@cbae:Yes, you can consume managed WinRT components from C# or VB.

  • Harry Pierson [MSFT]harrypierson Harry Pierson [MSFT]

    @Casey:I'm not an expert on INotifyPropertyChanged. Would you mind asking your question on the "Building Metro style apps with C# or VB" forum? http://social.msdn.microsoft.com/Forums/en-us/winappswithcsharp/threads

  • Harry Pierson [MSFT]harrypierson Harry Pierson [MSFT]

    @SleepyDaddySoftware: Great feedback. Would you mind making a post over on the WIn8 forums (http://forums.dev.windows.com) or on http://connect.microsoft.com/? I want to make sure your feedback gets routed to the right team.

  • Harry Pierson [MSFT]harrypierson Harry Pierson [MSFT]

    @DanSorensen:Glad you liked it! Jesse and I have been working closely for the past 18 months, so it was great to finally get to show the world what we've been doing!

  • barretbarret

    Is there any site to download the source code which been demo ?

  • Harry Pierson [MSFT]harrypierson Harry Pierson [MSFT]

    I blogged a walkthru of the first coding demo here: http://devhawk.net/2011/09/15/using-winrt-from-csharp-build-demo/.

  • lapplapp

    Just thought I'd confirm as well, this was definitely the most entertaining presentation I've seen from //build/.

  • SteveKSteveK

    Can I create a WinRT Extension in C# that P/Invokes out to a native library that is included in my package, assuming I did not write it and does not call any of the verbotten Win32 APIs?


    C# Metro App calls into WinRT Extension exporting int32 Foo(int32 x, int32 y), which P/Invokes out to bar.dll exporting a C callable int Bar(int x, int, y) function that manipulates both?

    Could I also use custom marshalling?

    The samples provided seem to assume that the person that is creating a WinRT extension has access to the implementation. If a 3rd party supplier provides algorithms, etc that I can only get as a DLL implementation that do not break WinRT extension rules, then I would expect to be able to use it. Right?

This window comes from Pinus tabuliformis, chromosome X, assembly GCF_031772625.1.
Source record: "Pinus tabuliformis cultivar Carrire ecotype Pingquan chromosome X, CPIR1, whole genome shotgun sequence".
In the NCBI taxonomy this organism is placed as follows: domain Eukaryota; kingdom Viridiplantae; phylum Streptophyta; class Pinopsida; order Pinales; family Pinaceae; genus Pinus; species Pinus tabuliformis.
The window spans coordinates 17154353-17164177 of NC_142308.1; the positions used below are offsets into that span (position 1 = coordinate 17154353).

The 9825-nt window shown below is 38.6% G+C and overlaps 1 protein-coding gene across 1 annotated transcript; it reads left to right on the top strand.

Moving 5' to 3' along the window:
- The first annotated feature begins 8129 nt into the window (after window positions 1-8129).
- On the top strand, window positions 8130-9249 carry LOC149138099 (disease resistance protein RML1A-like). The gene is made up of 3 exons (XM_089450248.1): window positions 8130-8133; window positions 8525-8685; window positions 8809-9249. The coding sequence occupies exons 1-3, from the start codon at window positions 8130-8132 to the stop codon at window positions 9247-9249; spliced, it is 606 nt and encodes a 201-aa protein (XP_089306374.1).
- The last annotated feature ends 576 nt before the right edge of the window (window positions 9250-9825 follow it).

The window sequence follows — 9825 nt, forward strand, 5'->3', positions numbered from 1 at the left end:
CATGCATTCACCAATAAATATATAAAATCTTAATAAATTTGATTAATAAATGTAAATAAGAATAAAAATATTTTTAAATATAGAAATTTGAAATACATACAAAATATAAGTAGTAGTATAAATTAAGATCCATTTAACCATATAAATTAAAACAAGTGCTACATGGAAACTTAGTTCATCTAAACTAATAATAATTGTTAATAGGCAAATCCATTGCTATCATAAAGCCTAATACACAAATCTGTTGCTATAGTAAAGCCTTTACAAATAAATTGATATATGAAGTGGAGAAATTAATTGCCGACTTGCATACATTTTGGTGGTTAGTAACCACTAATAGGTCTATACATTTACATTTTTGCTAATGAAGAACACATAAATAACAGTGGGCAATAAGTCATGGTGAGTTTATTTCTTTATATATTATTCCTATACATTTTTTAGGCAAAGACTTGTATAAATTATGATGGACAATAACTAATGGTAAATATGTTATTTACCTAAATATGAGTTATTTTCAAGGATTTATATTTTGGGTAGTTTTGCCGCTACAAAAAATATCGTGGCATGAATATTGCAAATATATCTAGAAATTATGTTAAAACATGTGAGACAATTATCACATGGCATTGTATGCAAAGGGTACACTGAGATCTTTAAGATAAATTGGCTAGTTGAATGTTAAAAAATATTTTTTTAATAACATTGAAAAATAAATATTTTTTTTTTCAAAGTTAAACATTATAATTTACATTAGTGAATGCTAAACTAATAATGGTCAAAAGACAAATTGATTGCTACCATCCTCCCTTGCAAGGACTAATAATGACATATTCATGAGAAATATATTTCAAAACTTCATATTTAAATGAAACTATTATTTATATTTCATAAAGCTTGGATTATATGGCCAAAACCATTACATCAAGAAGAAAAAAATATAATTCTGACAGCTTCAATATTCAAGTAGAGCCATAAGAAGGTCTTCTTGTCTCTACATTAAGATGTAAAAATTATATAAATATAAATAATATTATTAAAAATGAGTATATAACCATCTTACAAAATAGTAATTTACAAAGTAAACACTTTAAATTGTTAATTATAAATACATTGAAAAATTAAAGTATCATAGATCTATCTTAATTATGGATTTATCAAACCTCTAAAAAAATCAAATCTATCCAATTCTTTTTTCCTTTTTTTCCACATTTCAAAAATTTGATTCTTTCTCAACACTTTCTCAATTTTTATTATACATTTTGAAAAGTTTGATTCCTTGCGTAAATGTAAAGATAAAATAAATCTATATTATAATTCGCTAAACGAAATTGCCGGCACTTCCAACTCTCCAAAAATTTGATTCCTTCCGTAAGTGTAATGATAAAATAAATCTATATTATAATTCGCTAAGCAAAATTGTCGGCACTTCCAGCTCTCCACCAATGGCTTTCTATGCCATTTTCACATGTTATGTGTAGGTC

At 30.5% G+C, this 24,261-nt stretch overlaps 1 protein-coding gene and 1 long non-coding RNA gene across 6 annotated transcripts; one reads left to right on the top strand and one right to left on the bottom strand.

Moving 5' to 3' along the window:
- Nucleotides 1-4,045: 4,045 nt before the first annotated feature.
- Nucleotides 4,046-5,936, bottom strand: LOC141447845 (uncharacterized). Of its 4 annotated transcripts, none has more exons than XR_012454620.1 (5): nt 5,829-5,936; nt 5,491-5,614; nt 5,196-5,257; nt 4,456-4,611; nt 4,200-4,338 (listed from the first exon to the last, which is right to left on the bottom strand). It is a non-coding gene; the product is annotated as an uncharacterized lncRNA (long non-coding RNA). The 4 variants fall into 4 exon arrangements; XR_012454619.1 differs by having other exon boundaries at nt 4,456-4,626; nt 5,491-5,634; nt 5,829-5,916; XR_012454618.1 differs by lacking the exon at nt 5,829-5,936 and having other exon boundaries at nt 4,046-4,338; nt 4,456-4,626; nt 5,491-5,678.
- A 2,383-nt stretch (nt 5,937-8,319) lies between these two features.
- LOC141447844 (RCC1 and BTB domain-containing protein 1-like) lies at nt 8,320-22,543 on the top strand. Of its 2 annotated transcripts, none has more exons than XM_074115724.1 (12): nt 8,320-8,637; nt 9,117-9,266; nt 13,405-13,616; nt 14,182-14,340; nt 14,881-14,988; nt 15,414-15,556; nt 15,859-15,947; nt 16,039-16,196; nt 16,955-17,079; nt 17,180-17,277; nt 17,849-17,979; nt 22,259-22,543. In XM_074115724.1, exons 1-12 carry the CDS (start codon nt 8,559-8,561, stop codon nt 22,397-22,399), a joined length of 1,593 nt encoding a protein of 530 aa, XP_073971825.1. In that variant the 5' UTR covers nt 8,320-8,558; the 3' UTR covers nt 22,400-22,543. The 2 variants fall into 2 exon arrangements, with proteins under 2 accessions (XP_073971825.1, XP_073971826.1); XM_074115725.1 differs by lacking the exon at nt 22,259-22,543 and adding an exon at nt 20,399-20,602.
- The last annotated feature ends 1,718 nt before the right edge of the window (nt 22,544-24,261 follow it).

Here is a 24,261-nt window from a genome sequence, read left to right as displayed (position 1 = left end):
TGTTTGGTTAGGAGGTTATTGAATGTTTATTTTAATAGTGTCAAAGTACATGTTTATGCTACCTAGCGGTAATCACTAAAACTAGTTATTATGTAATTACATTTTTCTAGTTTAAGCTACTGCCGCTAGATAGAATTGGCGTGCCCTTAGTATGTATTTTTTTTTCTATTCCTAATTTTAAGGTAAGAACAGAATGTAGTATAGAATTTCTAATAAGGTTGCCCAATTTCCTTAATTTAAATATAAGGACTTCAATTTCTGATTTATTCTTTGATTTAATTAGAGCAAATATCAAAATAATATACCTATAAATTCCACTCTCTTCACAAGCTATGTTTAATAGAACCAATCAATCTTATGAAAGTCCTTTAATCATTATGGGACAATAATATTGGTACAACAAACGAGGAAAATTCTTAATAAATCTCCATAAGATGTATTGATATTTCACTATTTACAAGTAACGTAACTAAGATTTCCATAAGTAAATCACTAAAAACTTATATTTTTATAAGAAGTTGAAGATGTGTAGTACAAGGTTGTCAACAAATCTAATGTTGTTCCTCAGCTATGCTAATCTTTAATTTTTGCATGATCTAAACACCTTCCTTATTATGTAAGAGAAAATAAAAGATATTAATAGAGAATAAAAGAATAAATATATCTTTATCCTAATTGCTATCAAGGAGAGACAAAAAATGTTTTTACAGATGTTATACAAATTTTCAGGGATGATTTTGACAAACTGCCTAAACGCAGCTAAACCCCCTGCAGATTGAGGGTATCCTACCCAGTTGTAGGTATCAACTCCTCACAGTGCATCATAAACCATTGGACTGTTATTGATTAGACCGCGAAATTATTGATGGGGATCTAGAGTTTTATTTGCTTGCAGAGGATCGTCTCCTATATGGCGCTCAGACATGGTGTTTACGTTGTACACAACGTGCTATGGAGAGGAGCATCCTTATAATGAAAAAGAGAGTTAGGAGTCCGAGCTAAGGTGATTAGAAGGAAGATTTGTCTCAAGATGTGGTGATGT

• Harry Pierson [MSFT]harrypierson Harry Pierson [MSFT]

    @SteveK, I just double checked w/ the CLR team on your question. Yes you can build a managed WinRT component that uses p/invoke to access Win32 APIs that are allowable from Metro style apps. The .NET profile for Metro style apps includes DllImporet, MarshalAs, etc.

    as for your 3rd party supplier, so long as that DLL works w/ the Metro .NET profile, then yes your scenario will work. Only the public surface area of your component has to conform to the WinRT type system. Other assemblies you reference aren't part of that surface area by default.

    I would think that is a common scenario - build a managed DLL component as a portable assemblies that can be used in Windows, Windows Phone, maybe even Xbox and then build a WinRT wrapper around it so the component is available to JS and C++ as well.

  • Harry Pierson [MSFT]harrypierson Harry Pierson [MSFT]

    Glad you liked it @lapp!

  • jheldjheld

    Where is the source code? As I was typing this up in Dev11, the await keyword is problematic (complaining that it can only be used when its containing method or lambda expression is marked with the async modifier), I'm not sure if Photo is a control on the Xaml page, and the file object does not contain a method for opening a file asynchronously.

  • SteveKSteveK


    Thanks for the clarification. That helps a lot.

    It appears that the Windows Store Certification Kit end up doing binary analysis of the components in a package. Is that right?

    Otherwise, how would it be able to detect that APIs that are not conformant are being called?

    Also, can I use "unsafe" functions in my C# apps as usual with WinRT?